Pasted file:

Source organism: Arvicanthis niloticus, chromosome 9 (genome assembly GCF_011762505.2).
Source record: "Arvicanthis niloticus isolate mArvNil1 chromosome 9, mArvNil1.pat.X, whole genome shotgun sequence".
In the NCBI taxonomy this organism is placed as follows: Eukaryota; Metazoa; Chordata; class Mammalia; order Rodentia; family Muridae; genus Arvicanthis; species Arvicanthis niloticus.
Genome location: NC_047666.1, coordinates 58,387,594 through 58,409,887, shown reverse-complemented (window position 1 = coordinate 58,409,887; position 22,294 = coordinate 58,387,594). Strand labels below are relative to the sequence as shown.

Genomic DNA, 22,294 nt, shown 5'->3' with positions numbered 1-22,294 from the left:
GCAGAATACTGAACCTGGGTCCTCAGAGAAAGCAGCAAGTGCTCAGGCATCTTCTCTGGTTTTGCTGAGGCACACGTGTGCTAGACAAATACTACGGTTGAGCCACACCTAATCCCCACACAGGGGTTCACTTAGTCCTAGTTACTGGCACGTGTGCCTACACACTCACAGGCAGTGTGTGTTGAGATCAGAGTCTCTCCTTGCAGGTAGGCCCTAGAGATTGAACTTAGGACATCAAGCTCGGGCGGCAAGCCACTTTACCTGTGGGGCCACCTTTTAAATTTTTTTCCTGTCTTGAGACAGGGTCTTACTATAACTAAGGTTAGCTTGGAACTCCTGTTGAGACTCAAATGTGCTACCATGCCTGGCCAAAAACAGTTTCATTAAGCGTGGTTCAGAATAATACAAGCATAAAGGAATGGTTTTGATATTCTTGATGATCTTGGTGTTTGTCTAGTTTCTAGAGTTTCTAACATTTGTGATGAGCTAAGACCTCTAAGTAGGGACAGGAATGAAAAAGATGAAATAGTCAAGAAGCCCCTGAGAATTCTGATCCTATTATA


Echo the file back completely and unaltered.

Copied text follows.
Source organism: Arvicanthis niloticus, chromosome 9 (genome assembly GCF_011762505.2).
Source record: "Arvicanthis niloticus isolate mArvNil1 chromosome 9, mArvNil1.pat.X, whole genome shotgun sequence".
In the NCBI taxonomy this organism is placed as follows: Eukaryota; Metazoa; Chordata; class Mammalia; order Rodentia; family Muridae; genus Arvicanthis; species Arvicanthis niloticus.
Genome location: NC_047666.1, coordinates 58,387,594 through 58,409,887, shown reverse-complemented (window position 1 = coordinate 58,409,887; position 22,294 = coordinate 58,387,594). Strand labels below are relative to the sequence as shown.

Genomic DNA, 22,294 nt, shown 5'->3' with positions numbered 1-22,294 from the left:
GCAGAATACTGAACCTGGGTCCTCAGAGAAAGCAGCAAGTGCTCAGGCATCTTCTCTGGTTTTGCTGAGGCACACGTGTGCTAGACAAATACTACGGTTGAGCCACACCTAATCCCCACACAGGGGTTCACTTAGTCCTAGTTACTGGCACGTGTGCCTACACACTCACAGGCAGTGTGTGTTGAGATCAGAGTCTCTCCTTGCAGGTAGGCCCTAGAGATTGAACTTAGGACATCAAGCTCGGGCGGCAAGCCACTTTACCTGTGGGGCCACCTTTTAAATTTTTTTCCTGTCTTGAGACAGGGTCTTACTATAACTAAGGTTAGCTTGGAACTCCTGTTGAGACTCAAATGTGCTACCATGCCTGGCCAAAAACAGTTTCATTAAGCGTGGTTCAGAATAATACAAGCATAAAGGAATGGTTTTGATATTCTTGATGATCTTGGTGTTTGTCTAGTTTCTAGAGTTTCTAACATTTGTGATGAGCTAAGACCTCTAAGTAGGGACAGGAATGAAAAAGATGAAATAGTCAAGAAGCCCCTGAGAATTCTGATCCTATTATA